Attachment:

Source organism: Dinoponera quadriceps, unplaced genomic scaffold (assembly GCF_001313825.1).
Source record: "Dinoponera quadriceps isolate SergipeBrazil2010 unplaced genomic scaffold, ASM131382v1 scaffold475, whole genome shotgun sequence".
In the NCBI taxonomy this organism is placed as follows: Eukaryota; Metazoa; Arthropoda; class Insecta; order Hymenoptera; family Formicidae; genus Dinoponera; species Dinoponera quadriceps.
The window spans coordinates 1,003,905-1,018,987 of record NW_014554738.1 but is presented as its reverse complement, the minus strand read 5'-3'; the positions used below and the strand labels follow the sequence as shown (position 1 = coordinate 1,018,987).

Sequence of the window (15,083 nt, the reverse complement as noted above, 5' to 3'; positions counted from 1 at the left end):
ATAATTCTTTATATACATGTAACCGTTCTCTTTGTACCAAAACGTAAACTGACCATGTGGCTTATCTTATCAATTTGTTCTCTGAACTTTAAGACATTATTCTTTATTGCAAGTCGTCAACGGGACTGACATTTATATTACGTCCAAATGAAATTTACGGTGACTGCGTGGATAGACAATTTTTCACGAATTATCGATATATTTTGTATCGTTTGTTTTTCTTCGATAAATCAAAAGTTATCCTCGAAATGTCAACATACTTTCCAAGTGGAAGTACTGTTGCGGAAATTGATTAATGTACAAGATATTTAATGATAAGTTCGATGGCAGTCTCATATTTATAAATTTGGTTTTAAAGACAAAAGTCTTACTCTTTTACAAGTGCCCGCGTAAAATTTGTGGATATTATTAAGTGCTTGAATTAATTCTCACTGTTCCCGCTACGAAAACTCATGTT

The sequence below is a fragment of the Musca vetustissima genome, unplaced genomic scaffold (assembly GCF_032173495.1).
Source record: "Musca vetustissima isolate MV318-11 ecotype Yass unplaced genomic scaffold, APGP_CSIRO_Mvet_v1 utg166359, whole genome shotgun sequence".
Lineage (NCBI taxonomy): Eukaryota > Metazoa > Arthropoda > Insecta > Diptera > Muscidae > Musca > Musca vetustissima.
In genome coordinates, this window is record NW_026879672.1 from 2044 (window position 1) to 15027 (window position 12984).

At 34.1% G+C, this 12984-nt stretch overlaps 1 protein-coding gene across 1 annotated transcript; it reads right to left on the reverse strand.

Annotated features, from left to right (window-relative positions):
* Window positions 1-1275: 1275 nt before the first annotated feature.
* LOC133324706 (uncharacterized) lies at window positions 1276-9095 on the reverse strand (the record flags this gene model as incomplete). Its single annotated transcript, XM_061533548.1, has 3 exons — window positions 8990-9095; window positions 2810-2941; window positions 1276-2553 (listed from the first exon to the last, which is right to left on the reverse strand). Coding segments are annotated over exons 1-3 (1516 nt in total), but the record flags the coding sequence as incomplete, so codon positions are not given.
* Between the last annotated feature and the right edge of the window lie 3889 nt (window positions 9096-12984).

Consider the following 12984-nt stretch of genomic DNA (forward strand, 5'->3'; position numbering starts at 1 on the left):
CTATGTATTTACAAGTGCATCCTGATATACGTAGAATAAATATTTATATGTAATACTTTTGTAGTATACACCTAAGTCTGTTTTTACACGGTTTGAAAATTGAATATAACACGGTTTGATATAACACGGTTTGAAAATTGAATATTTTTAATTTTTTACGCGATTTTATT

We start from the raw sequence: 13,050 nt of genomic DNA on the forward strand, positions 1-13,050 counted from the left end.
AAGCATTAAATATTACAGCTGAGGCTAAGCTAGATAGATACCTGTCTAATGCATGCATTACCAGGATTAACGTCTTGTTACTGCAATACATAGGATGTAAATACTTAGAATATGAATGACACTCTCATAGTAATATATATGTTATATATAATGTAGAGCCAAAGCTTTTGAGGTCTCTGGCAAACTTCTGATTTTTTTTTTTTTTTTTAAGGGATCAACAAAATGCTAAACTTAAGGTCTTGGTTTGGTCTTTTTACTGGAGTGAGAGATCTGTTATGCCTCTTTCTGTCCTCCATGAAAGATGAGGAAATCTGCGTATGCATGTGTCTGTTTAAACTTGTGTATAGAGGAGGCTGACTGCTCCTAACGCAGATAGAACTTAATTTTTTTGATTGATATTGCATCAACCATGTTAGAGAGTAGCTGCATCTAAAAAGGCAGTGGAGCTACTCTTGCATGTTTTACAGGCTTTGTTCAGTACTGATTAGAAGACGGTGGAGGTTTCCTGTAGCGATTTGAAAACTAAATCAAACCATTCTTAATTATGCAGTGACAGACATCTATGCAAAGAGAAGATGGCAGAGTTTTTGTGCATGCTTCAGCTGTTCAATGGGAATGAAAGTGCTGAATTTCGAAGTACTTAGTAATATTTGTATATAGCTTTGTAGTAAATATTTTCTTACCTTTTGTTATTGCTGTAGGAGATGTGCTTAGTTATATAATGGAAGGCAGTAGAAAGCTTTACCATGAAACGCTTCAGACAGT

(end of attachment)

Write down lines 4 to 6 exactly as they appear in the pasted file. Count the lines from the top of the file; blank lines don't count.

The window spans coordinates 1,003,905-1,018,987 of record NW_014554738.1 but is presented as its reverse complement, the minus strand read 5'-3'; the positions used below and the strand labels follow the sequence as shown (position 1 = coordinate 1,018,987).

Sequence of the window (15,083 nt, the reverse complement as noted above, 5' to 3'; positions counted from 1 at the left end):
ATAATTCTTTATATACATGTAACCGTTCTCTTTGTACCAAAACGTAAACTGACCATGTGGCTTATCTTATCAATTTGTTCTCTGAACTTTAAGACATTATTCTTTATTGCAAGTCGTCAACGGGACTGACATTTATATTACGTCCAAATGAAATTTACGGTGACTGCGTGGATAGACAATTTTTCACGAATTATCGATATATTTTGTATCGTTTGTTTTTCTTCGATAAATCAAAAGTTATCCTCGAAATGTCAACATACTTTCCAAGTGGAAGTACTGTTGCGGAAATTGATTAATGTACAAGATATTTAATGATAAGTTCGATGGCAGTCTCATATTTATAAATTTGGTTTTAAAGACAAAAGTCTTACTCTTTTACAAGTGCCCGCGTAAAATTTGTGGATATTATTAAGTGCTTGAATTAATTCTCACTGTTCCCGCTACGAAAACTCATGTT